The final substantive chapter addresses freedpeople and manumission. Like slaves, the freed are referred to only in passing in declamation, except even less so. When mentioned, they can be very similar to slaves (trusted members of a familia, although here their loyalty can earn them their freedom). Methods of manumission are mentioned in passing, but of greater interest was the proper relationship between former master and freed slave: what were the differences between a patron and a father? What were the moral and legal obligations of this relationship (although operae in their technical, legal sense appear only once in the entire body of declamation, 159)? The relative rarity of references to the freed is explained on the first page of the Conclusion (162): they, unlike slaves, were simply not different enough from free people to be worth mentioning as such.
The Conclusion emphasizes that declamation serves its own purposes of training the speaker and catching the attention of the audience. As a consequence one can draw conclusions about mentalité—such as that slaves and freed were an omnipresent part of daily life for elites, and indeed that Rome was most definitely a slave society—but not so much about the realities of Roman life. Declamation therefore conveys a strong perception of the dichotomy between slave and free, and that slaves lacked agency, were valued less than the free, and generally were viewed quite negatively. Declamation also repeatedly laid out the ideal behaviors of masters and slaves: masters had a duty of care, while slaves were expected to obey with demur and to sacrifice themselves in their masters’ interests, a duty that persisted past manumission itself. None of this, as elements of a Roman world-view, should surprise. The one perhaps unexpected observation is that declamation also conveys an implicit (if unconscious) recognition, provided by the use of slavery metaphors when describing illegitimate or violent behavior, that slavery was somehow against nature (42–44; 165). Historically, however, the picture of slaves and freedmen was much more complex. Knoch is excellent all the way through at highlighting what declamation simply did not include: there were few dispensatores or vilici, the most reliable and trusted type of slave (82; 168), no imperial slaves or freedmen (168), and merely one mention of the peculium (19; 168); there was no mention of the purchase and inheritance of slaves, or the various ways of coming into slavery that gave no opportunity for rhetorical exploitation of status-ambiguities (169); the everyday punishment of slaves (169), the flight of slaves (103; 169), slave families (76), sexual relations between masters and slaves, and attitudes towards the resulting children were all rarely mentioned (125, 127). Thus the role of slaves and freed in the economic life of the Empire is invisible in declamation, and the possibility of humanizing emotional relationships within the familia unacknowledged. Several common legal actions or issues also rarely or never appear, such as operae (as a legal requirement rather than a moral duty, 159 n.61), the charge of corrupting slaves (134), and the principle of the favor libertatis (151).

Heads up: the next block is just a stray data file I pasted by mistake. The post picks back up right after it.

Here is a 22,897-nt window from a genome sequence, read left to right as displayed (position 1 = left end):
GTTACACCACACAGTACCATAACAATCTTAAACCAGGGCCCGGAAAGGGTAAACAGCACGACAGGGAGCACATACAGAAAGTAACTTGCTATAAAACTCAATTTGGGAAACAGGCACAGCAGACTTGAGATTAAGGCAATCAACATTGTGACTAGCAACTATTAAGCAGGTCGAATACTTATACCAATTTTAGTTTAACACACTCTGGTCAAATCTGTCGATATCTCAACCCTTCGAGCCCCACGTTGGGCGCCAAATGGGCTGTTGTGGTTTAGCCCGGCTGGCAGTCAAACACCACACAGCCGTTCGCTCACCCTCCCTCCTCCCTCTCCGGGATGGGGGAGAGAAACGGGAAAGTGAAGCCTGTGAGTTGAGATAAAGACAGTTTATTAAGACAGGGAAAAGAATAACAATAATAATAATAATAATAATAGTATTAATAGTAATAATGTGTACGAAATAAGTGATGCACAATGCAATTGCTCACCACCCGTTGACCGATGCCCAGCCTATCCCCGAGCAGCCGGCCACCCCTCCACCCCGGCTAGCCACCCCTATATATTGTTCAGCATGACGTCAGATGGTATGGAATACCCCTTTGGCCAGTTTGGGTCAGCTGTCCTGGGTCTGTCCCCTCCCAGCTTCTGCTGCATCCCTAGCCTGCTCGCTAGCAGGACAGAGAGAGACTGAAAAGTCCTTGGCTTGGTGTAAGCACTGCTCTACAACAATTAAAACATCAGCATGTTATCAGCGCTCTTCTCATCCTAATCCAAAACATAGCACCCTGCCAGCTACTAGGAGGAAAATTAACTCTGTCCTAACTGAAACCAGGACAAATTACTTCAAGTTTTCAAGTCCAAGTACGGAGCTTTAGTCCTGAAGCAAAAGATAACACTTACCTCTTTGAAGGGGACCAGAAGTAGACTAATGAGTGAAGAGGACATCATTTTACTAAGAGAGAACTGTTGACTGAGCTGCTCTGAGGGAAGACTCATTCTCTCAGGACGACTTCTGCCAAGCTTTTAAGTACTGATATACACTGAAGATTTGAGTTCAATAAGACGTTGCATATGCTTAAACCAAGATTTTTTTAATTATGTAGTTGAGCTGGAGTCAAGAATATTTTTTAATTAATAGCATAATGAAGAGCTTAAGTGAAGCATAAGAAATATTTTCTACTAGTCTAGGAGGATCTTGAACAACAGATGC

Declamation’s focus on teaching and display, and on moral rather than legal issues, created a highly “selective view of reality” (170), and indeed introduced distortions, such as an obsession with treating those kidnapped (by pirates!) and the indebted as slaves even while their legal status was that of free persons (169). As a guide to history, therefore, declamation is untrustworthy. But Knoch ends by emphasizing that, as a guide to the Roman mentalité (especially in the areas of social and gender hierarchy), declamation is very valuable indeed. His final judgment attributes important agency to declamation’s black-and-white view of appropriate roles and behaviors because it “stabiliz[es] the institution of slavery and with it the entire social hierarchy” (172). This may be going a bit too far, since it is not a proposition that can be tested, but that one is tempted to believe it reflects the care with which this book studies slavery in declamation.